My Ph.D. advisor was Daniel J. Kleitman ; my Ph.D. students to date were Christine Cheng (JHU/1999), 1/2 Christopher Wagner (JHU/1999), Adam Cannon (JHU/2000), Arthur Brady (Tufts/2008), Anoop Kumar (Tufts/2010) and Noah Daniels, (Tufts/2013). My current Ph.D. students are Mengfei Cao , Andrew Gallant and Hao Zhang.
(My Erdos number is 2 (but so is everyone else's)).
L. Cowen, Packet Routing in Networks, Encyclopedia of Algorithms Invited Article, 2008.
PAPERS IN GRAPH THEORY AND COMBINATORICS
HIGH DIMENSIONAL DATA
Editorial Board member, SIAM Journal on Discrete Mathematics, 2003-2011
Editorial Board member, SIAM Review, 2008-present
From 2006-2008 I was Vice-Chair of SIAM's SIAG on Discrete Mathematics,
From 2000-2008 I was on the Steering Committee for the ACM-SIAM Symposium for Discrete Algorithms (SODA).
JCSS, Special Issue of "Best Papers in STOC 1999 ."
PC Committees: STOC 1999 , Latin 2002 , ALICE 2003 (chair) , SODA 2004, , DISC 2005, SODA 2008, , ICALP 2008 ,
RECOMB 2010 , WABI 2010 , RECOMB 2011 , WABI 2011 , SIAM DM 2012 (chair) , RECOMB 2012 , ISMB 2012 (area co-chair: protein structure and function) , WABI 2012, ACM-BCB 2012 (area co-chair: protein and RNA structure), ISMB 2013 (area co-chair: protein structure and function), WABI 2013, ACM-BCB 2013 (area co-chair: protein and RNA structure). RECOMB 2014, ISMB 2014 (area co-chair: applied bioinformatics)
In 2010 I was the Freshman faculty advisor for the NSF funded Tufts CSEMS program. and hosted two CRA-W summer DREU undergraduate students (co-advising with Sara Su): Caitlin Crumm and Dani Extrum-Fernandez
Current students at Tufts:
Undergraduate Research Advisees, Past and Present: Alana Fu, Sam Haney, Maxim Kachalov, Max Leiserson, Dan Malmer, Kyle Maxwell , Emily Mower , Shilpa Nadimpalli , Greg Pallotta, Nathan Palmer , Ali Qadri, Patrick Schmid , Daniel Wolchonok.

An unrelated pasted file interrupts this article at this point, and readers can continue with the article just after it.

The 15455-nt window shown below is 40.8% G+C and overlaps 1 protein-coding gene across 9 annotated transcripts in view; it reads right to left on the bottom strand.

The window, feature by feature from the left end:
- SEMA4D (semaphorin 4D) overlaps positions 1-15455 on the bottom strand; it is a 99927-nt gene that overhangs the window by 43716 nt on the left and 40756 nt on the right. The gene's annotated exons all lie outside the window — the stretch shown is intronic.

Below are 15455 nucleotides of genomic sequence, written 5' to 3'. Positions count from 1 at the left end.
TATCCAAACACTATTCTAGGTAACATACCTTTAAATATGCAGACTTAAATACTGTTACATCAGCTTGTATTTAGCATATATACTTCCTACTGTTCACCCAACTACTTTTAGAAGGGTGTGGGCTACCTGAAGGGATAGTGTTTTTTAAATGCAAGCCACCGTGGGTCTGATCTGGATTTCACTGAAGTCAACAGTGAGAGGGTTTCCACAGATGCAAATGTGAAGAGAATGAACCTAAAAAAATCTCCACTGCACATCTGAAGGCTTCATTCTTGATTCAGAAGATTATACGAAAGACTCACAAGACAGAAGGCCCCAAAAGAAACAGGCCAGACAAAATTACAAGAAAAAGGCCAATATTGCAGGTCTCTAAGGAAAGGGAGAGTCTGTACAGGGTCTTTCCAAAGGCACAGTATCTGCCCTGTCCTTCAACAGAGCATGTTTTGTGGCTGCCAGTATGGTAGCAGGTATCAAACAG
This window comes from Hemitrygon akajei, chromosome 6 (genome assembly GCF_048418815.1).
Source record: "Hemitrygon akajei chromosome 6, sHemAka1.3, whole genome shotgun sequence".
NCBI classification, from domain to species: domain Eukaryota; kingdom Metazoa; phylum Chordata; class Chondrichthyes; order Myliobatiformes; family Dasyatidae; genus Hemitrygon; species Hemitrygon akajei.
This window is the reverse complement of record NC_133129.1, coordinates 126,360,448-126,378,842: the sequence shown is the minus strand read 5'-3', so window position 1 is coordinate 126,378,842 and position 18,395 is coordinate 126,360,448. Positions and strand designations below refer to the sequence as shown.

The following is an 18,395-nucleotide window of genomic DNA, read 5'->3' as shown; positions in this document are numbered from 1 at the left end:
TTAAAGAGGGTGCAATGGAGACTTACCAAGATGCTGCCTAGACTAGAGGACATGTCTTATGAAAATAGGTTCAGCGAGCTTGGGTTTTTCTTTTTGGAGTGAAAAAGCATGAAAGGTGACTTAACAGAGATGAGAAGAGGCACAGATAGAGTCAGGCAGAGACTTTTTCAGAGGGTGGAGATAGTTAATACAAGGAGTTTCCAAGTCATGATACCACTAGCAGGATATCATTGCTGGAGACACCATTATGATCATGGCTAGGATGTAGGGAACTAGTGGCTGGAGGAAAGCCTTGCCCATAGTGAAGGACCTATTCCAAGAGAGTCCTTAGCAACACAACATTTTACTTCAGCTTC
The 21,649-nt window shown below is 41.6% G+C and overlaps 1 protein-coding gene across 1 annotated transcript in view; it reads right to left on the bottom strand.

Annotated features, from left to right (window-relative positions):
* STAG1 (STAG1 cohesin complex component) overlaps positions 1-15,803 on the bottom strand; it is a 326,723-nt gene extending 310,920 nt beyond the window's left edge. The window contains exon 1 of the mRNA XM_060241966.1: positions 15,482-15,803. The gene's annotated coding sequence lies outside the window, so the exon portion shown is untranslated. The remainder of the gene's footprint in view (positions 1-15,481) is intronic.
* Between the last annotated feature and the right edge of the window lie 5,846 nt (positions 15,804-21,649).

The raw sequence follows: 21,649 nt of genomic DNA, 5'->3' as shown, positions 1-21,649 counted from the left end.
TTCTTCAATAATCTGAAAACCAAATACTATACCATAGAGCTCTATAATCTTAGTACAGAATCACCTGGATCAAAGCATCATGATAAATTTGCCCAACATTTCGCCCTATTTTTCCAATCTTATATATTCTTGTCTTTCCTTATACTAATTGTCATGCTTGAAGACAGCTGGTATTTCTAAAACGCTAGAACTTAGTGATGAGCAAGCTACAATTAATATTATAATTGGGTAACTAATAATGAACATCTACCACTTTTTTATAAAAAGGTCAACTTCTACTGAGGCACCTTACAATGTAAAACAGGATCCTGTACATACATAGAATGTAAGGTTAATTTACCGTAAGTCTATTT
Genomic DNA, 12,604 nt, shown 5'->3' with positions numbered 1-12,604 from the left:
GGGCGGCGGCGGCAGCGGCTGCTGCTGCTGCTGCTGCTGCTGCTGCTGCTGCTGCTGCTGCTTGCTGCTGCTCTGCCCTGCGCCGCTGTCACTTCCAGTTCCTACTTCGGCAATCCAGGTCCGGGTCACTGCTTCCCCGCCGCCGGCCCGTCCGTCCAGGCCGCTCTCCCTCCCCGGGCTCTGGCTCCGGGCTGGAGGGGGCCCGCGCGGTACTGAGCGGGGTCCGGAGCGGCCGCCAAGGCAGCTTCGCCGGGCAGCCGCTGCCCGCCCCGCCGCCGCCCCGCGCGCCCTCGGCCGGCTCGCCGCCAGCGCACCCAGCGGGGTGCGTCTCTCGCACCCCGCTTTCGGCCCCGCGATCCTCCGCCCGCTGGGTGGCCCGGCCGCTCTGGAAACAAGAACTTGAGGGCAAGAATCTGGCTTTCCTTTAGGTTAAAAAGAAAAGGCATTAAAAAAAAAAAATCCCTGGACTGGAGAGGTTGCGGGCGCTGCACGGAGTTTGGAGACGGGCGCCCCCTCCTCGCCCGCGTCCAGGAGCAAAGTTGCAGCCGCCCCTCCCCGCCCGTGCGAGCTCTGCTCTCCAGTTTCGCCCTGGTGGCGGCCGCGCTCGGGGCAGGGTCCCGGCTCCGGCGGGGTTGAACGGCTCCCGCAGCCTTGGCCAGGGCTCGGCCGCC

Current PhD students:
For a list of past Masters students click here.
For prospective graduate students: Tufts Computer Science admits to the department as a whole, not to an individual faculty member's research group. However, I am always interested in strong students who wish to work in computational biology. If you are interested in my research group, please say so in your application, so I will be sure to get to see it.
Graduated Ph.D. students:
High School Math Camps
The American Mathematics Society is now giving out grants to high school math camps!! They are currently raising endowment to support it, they are having real mathematicians judging the programs, they are charging 0 overhead to administer the program, and basically, I can't think of a better "bang" for your buck than supporting this, so check out their application process and give them money!!
As part of their effort, they are also (orthogonal to this) providing a central website where you can read about all the math camps (whether they applied for an AMS grant or not) -- so if you know a bright high school student, point them at this Information about High School Math Camps Site (I myself an alum of the Hampshire College Summer Studies in Math program, and I recommend it very highly!!)
Here's a Page I wrote about recommended places to pursue a graduate CS degree in Computational Biology (with suggested faculty advisors).
More fun links on my personal home page
Important note! If I ever die or become permanently disabled or go anywhere where I can't take this content with me and put it up publically, it is a strong wish of mine that a static archive at the time of my death
of everything web accessible under the ~cowen hierarchy be stored in a public archive at